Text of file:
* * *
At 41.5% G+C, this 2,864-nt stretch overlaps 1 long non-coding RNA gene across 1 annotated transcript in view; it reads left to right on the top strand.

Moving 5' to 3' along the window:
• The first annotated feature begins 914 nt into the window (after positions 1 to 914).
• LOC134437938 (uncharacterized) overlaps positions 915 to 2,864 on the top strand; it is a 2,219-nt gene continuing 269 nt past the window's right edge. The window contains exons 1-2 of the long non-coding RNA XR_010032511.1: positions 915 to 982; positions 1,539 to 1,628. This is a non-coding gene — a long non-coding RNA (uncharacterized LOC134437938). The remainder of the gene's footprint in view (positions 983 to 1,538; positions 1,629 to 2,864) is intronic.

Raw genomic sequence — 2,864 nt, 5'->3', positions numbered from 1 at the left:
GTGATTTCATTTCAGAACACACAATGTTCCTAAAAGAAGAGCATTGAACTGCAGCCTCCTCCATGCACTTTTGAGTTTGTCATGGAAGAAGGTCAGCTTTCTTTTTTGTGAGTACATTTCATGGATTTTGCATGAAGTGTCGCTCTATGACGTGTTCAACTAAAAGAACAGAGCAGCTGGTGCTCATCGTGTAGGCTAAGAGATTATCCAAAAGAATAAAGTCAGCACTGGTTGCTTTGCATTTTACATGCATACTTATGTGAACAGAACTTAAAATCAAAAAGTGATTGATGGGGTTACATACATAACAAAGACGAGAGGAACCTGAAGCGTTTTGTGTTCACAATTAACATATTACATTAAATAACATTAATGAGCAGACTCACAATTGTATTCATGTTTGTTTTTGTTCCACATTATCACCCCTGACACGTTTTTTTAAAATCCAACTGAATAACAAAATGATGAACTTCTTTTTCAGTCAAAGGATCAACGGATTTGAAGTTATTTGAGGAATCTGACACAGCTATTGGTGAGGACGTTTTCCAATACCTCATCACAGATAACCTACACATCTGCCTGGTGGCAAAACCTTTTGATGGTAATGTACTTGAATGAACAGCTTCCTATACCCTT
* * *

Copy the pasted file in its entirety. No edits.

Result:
At 41.5% G+C, this 2,864-nt stretch overlaps 1 long non-coding RNA gene across 1 annotated transcript in view; it reads left to right on the top strand.

Moving 5' to 3' along the window:
• The first annotated feature begins 914 nt into the window (after positions 1 to 914).
• LOC134437938 (uncharacterized) overlaps positions 915 to 2,864 on the top strand; it is a 2,219-nt gene continuing 269 nt past the window's right edge. The window contains exons 1-2 of the long non-coding RNA XR_010032511.1: positions 915 to 982; positions 1,539 to 1,628. This is a non-coding gene — a long non-coding RNA (uncharacterized LOC134437938). The remainder of the gene's footprint in view (positions 983 to 1,538; positions 1,629 to 2,864) is intronic.

Raw genomic sequence — 2,864 nt, 5'->3', positions numbered from 1 at the left:
GTGATTTCATTTCAGAACACACAATGTTCCTAAAAGAAGAGCATTGAACTGCAGCCTCCTCCATGCACTTTTGAGTTTGTCATGGAAGAAGGTCAGCTTTCTTTTTTGTGAGTACATTTCATGGATTTTGCATGAAGTGTCGCTCTATGACGTGTTCAACTAAAAGAACAGAGCAGCTGGTGCTCATCGTGTAGGCTAAGAGATTATCCAAAAGAATAAAGTCAGCACTGGTTGCTTTGCATTTTACATGCATACTTATGTGAACAGAACTTAAAATCAAAAAGTGATTGATGGGGTTACATACATAACAAAGACGAGAGGAACCTGAAGCGTTTTGTGTTCACAATTAACATATTACATTAAATAACATTAATGAGCAGACTCACAATTGTATTCATGTTTGTTTTTGTTCCACATTATCACCCCTGACACGTTTTTTTAAAATCCAACTGAATAACAAAATGATGAACTTCTTTTTCAGTCAAAGGATCAACGGATTTGAAGTTATTTGAGGAATCTGACACAGCTATTGGTGAGGACGTTTTCCAATACCTCATCACAGATAACCTACACATCTGCCTGGTGGCAAAACCTTTTGATGGTAATGTACTTGAATGAACAGCTTCCTATACCCTT